not in the mood to talk about public universities or clarify I meant K-12. All these people wanting to take classes - go pay tuition - take it as an elective. Plenty of colleges have classes that non-major students can take after enrolling as a non-degree student.
Posted 4/23/14 , edited 4/24/14
No, but I like how you used that as the thing people see for the topic. Way to conjure up emotion, you are a phony dumpling, always have been, always will be.
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Posted 4/24/14 , edited 4/25/14
I think calling it child abuse is stretching it.

Honestly, I'm of the opinion that in a state run school, creationism needs to be kept in a comparative religion class and out of science. I'm NOT saying not teach it all together because kids need to be well armed when faced with society but the two need to be separated. The reason being that evolution and biology can be proven whereas creationism is more of a belief and less of a science.

If you're in/running a private religious school then you have free reign to do as you will.

In a public school, however, scientific theories and more theological theories should be kept separate so the lines don't get skewed.
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27 / M / Somewhere.... per...
Posted 4/25/14 , edited 4/25/14
No, I don't think it is...
Teaching a child about any topic is a good thing...

The problem lies in indoctrination...
...Any form of mental control done to anybody is abusive...
Especially if the victim is a child that have absolutely no defence against it...
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25 / F / The MOOOON
Posted 4/26/14 , edited 4/27/14
I don't think so but I guess when it's being forced like if my son asks me a question then i'll answer but i'm not going to force him to go to church with me because what I hate the most is people pushing their beliefs and whatnots on other people.
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38 / M / The Void.
Posted 4/27/14 , edited 4/27/14
Don't blame the religion since since it is just a neutral tool, but blame the people that use it as a tool for evil.
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Posted 4/27/14 , edited 4/28/14

Humbert69 wrote:

No, but I like how you used that as the thing people see for the topic. Way to conjure up emotion, you are a phony dumpling, always have been, always will be.
I'm sorry the title wasn't to your liking. I would like to hear more about your honest opinion on this topic, please reply.
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31 / M
Posted 4/28/14 , edited 4/29/14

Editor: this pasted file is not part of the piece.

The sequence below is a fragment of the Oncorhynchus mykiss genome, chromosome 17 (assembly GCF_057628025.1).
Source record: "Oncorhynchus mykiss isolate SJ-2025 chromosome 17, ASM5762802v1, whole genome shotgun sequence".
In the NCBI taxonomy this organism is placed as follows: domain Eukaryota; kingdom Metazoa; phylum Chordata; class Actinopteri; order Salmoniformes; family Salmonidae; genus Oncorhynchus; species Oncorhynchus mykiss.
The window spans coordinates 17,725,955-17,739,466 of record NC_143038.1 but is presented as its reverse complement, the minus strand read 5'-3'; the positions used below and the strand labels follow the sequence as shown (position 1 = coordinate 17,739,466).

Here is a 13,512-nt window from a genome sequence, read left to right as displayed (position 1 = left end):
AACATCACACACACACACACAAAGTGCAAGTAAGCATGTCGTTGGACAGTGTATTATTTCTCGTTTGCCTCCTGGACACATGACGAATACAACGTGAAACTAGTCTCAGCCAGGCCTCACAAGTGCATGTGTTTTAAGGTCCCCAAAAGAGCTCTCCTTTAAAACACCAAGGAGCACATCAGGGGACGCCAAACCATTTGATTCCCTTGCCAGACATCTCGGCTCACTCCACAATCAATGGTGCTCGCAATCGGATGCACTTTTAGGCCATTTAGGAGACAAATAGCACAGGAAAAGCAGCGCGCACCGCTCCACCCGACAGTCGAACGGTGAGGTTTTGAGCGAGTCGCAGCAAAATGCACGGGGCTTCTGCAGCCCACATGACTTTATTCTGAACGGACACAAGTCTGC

Iconodule wrote:

Abuse implies a deliberate attempt to harm the child which I do not think any Christian parent who is a creationist wants to do to their children. Why are we confusing real abuse, beating, sexual violation and etc. of children with failure to teach a scientific theory over creationism? What does that make parents before the advent of modern science? Were all of them abusers? I don’t think so. There are actual and real types of child abuse, sexual, violent or bad treatment and it does us no good to conflate the teaching of creationism as abuse. It is not abuse, at worst it is a wrong idea concerning the history of earth and the universe and people have managed to live lives of tremendous good and importance without it along with a whole host of other scientific theories, historic facts or philosophical explanations of reality.

What harm is it other than them not knowing the general scientific theory of evolution? How does that abuse the child? Is lack of a certain knowledge abuse of the child? No doubt the argument will go something that evolution explains our society and how we arrived at current time we are at, granted but can't we say the same of Christianity? Philosophy? Literature? All of these things contributed to society we live in and yet how many children know about the influence of Christian Philosophy on the world we now have, how pervading it was not only in morality but in the world view which lead to the modern era? Not many and no one considers it abuse and quite alot of common people and not a few prominent people get this past history tremendously wrong

I quite frankly don't care if a parent teaches a child creationism or evolution, I am more concerned with history and care more about children understanding their background and how the west came to be as it is. I’m more concerned with teaching children how to be good people. If you want to ban it from schools, then do it, fight for it if you are so passionate about teaching the theory and some of the basic intricacies of that theory that students will forget a year after high school finishes( I know did, along with most of high school). It’s not abuse to not teach evolution or to teach creationism; at most it’s simply wrong and we tolerate a lot of false myths about history in society today which should be corrected if brought up and should be debated if the need arises.